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September 4, 2010

Martin Scorsese says of Sam Fuller: Sam’s movies are blunt, pulpy, occasionally crude, lacking any sense of delicacy or subtlety. But those aren’t shortcomings. They’re simply reflections of his temperament, his journalistic training, and his sense of urgency.

Urgency is a good word to describe Fuller’s 1953 film “Pickup on South Street”. Right from the very beginning–the music playing over the opening credits is frenetic, brash, martial, Oriental-ish and very, very Hollywood. It demands that you pay attention–and you better because you’re going to be thrown right into the middle of the action after the subway train zooms by on the screen. In less than three minutes the event that triggers all the other actions, in a movie filled with action, happens. In the fourth minute you feel the exasperation, fear and panic as the camera nestles right up on Jean Peters’s face. Her facial expressions in that moment are worth the price of admission. But, of course, there is no cost for admission these days. Criterion has done a great transfer of the film to DVD along with many significant bonus features including two segments with Sam. You can also find it, in many parts, on YouTube. Back to facial expressions for a moment though. One of the reasons why there is such a sense of urgency to the film are the close-ups. There is one scene in the film where Richard Kiley, the Commie spy of the piece, realizes he’s in deep trouble and the camera is close enough for you to smell his fear. Great stuff. Raw filmmaking.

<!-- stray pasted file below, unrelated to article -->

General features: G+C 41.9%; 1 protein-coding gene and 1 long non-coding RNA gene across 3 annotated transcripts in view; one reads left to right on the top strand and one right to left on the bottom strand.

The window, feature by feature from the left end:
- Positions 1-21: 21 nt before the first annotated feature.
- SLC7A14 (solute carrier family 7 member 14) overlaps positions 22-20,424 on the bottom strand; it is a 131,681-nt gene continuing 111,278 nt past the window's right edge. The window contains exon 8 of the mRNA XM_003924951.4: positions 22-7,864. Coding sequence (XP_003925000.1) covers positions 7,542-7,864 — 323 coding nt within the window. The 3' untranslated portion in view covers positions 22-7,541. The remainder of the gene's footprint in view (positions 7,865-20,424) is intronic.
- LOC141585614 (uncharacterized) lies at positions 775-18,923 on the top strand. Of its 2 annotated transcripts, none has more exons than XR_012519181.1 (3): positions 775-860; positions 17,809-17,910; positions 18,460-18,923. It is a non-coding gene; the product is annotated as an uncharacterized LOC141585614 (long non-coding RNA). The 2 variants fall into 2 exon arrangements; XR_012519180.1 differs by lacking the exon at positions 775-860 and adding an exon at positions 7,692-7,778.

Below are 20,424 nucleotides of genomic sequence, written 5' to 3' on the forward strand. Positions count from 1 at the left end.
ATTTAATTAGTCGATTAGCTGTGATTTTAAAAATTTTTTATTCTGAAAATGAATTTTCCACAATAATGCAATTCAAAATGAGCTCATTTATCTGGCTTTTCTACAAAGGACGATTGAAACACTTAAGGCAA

Besides Peters and Kiley, Thelma Ritter plays Moe Williams, the stooly. She’s so good she was nominated for an Academy Award. Her last scene is a classic in fear then resignation to one’s fate. Finally there’s the “Leading Man” of the movie–Richard Widmark. How good was he? I’m going to have to go back and watch his films from that era. He was so good in this (they all were) that I think he must have been one of those under-appreciated stars of the Hollywood Studio System…at least I know I’ve not given him his due in the past.


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